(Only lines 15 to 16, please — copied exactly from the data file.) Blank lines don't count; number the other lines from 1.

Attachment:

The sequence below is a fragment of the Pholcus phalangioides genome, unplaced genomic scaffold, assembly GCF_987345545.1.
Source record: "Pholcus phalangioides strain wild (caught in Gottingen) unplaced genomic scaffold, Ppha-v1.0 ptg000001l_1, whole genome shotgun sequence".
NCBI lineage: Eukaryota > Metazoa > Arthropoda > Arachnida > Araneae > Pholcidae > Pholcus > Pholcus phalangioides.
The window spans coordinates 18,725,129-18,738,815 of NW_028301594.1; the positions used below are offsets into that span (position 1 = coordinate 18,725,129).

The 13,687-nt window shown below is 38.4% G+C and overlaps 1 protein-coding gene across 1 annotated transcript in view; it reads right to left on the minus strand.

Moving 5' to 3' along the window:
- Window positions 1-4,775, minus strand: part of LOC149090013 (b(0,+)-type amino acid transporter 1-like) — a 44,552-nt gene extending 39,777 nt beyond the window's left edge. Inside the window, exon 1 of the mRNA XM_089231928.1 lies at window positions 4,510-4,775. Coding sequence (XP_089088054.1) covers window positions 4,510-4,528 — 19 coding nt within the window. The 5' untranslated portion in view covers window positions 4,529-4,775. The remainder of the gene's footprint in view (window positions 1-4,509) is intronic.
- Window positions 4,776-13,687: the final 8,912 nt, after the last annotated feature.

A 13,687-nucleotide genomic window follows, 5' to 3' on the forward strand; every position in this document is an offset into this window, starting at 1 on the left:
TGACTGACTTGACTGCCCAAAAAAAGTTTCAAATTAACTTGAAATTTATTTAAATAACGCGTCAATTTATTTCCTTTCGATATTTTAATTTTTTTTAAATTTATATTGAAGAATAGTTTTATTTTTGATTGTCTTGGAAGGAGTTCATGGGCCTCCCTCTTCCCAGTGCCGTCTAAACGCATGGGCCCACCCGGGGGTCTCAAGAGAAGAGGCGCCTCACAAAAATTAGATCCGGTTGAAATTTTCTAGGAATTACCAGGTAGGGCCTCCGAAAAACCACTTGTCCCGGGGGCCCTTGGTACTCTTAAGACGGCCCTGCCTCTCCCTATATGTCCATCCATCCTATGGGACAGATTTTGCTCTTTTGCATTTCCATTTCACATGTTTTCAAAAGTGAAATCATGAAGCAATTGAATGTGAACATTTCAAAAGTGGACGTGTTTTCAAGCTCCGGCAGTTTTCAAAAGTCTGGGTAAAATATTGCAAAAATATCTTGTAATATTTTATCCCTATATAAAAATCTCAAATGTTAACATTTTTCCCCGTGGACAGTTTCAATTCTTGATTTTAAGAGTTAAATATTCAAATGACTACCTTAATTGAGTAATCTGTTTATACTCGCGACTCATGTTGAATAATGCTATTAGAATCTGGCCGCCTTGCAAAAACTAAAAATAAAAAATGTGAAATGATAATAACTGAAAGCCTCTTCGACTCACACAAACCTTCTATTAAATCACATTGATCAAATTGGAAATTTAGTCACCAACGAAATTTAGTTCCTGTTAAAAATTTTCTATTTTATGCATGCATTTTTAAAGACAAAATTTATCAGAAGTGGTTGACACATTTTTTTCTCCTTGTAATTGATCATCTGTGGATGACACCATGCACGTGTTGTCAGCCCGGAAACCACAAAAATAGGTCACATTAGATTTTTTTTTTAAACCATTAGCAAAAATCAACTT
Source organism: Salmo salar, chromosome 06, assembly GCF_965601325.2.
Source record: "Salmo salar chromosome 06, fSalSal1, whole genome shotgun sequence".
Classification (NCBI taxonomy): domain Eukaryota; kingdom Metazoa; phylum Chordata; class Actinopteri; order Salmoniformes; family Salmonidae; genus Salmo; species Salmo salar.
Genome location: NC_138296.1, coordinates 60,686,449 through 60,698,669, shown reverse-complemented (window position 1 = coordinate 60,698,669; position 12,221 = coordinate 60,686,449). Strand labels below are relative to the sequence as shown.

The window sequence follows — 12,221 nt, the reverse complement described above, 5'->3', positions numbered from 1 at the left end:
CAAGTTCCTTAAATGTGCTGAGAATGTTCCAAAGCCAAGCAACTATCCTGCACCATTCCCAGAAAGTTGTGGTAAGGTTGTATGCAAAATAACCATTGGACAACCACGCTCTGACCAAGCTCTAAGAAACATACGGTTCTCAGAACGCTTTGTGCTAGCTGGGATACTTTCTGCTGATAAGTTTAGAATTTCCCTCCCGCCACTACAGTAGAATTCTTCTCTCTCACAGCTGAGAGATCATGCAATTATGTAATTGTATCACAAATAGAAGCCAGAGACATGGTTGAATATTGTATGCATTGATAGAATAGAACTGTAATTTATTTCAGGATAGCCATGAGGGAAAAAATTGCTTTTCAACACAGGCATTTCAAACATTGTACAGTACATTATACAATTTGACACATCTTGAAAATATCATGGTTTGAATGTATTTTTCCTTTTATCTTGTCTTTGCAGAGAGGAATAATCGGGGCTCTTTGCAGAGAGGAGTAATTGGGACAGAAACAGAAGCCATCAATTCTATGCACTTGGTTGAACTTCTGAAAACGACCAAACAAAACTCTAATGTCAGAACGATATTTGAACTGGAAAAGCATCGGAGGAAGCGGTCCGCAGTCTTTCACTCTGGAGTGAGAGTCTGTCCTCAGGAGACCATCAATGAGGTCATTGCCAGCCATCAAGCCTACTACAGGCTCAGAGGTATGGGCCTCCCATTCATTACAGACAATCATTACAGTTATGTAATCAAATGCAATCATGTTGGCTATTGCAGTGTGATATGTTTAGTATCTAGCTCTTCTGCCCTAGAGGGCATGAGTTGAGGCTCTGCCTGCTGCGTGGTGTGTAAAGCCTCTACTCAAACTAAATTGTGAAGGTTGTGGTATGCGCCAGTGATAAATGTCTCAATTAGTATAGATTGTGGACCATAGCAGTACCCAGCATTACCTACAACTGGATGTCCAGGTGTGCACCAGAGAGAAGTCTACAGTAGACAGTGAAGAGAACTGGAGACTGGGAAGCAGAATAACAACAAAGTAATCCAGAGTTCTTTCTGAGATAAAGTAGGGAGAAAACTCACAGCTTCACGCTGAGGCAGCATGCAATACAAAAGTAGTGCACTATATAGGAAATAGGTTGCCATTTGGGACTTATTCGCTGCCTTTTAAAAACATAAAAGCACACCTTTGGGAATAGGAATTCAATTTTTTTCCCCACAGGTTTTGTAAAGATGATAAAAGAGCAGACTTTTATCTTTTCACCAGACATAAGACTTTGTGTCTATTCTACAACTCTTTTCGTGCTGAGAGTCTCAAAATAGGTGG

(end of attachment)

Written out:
The window sequence follows — 12,221 nt, the reverse complement described above, 5'->3', positions numbered from 1 at the left end:
CAAGTTCCTTAAATGTGCTGAGAATGTTCCAAAGCCAAGCAACTATCCTGCACCATTCCCAGAAAGTTGTGGTAAGGTTGTATGCAAAATAACCATTGGACAACCACGCTCTGACCAAGCTCTAAGAAACATACGGTTCTCAGAACGCTTTGTGCTAGCTGGGATACTTTCTGCTGATAAGTTTAGAATTTCCCTCCCGCCACTACAGTAGAATTCTTCTCTCTCACAGCTGAGAGATCATGCAATTATGTAATTGTATCACAAATAGAAGCCAGAGACATGGTTGAATATTGTATGCATTGATAGAATAGAACTGTAATTTATTTCAGGATAGCCATGAGGGAAAAAATTGCTTTTCAACACAGGCATTTCAAACATTGTACAGTACATTATACAATTTGACACATCTTGAAAATATCATGGTTTGAATGTATTTTTCCTTTTATCTTGTCTTTGCAGAGAGGAATAATCGGGGCTCTTTGCAGAGAGGAGTAATTGGGACAGAAACAGAAGCCATCAATTCTATGCACTTGGTTGAACTTCTGAAAACGACCAAACAAAACTCTAATGTCAGAACGATATTTGAACTGGAAAAGCATCGGAGGAAGCGGTCCGCAGTCTTTCACTCTGGAGTGAGAGTCTGTCCTCAGGAGACCATCAATGAGGTCATTGCCAGCCATCAAGCCTACTACAGGCTCAGAGGTATGGGCCTCCCATTCATTACAGACAATCATTACAGTTATGTAATCAAATGCAATCATGTTGGCTATTGCAGTGTGATATGTTTAGTATCTAGCTCTTCTGCCCTAGAGGGCATGAGTTGAGGCTCTGCCTGCTGCGTGGTGTGTAAAGCCTCTACTCAAACTAAATTGTGAAGGTTGTGGTATGCGCCAGTGATAAATGTCTCAATTAGTATAGATTGTGGACCATAGCAGTACCCAGCATTACCTACAACTGGATGTCCAGGTGTGCACCAGAGAGAAGTCTACAGTAGACAGTGAAGAGAACTGGAGACTGGGAAGCAGAATAACAACAAAGTAATCCAGAGTTCTTTCTGAGATAAAGTAGGGAGAAAACTCACAGCTTCACGCTGAGGCAGCATGCAATACAAAAGTAGTGCACTATATAGGAAATAGGTTGCCATTTGGGACTTATTCGCTGCCTTTTAAAAACATAAAAGCACACCTTTGGGAATAGGAATTCAATTTTTTTCCCCACAGGTTTTGTAAAGATGATAAAAGAGCAGACTTTTATCTTTTCACCAGACATAAGACTTTGTGTCTATTCTACAACTCTTTTCGTGCTGAGAGTCTCAAAATAGGTGG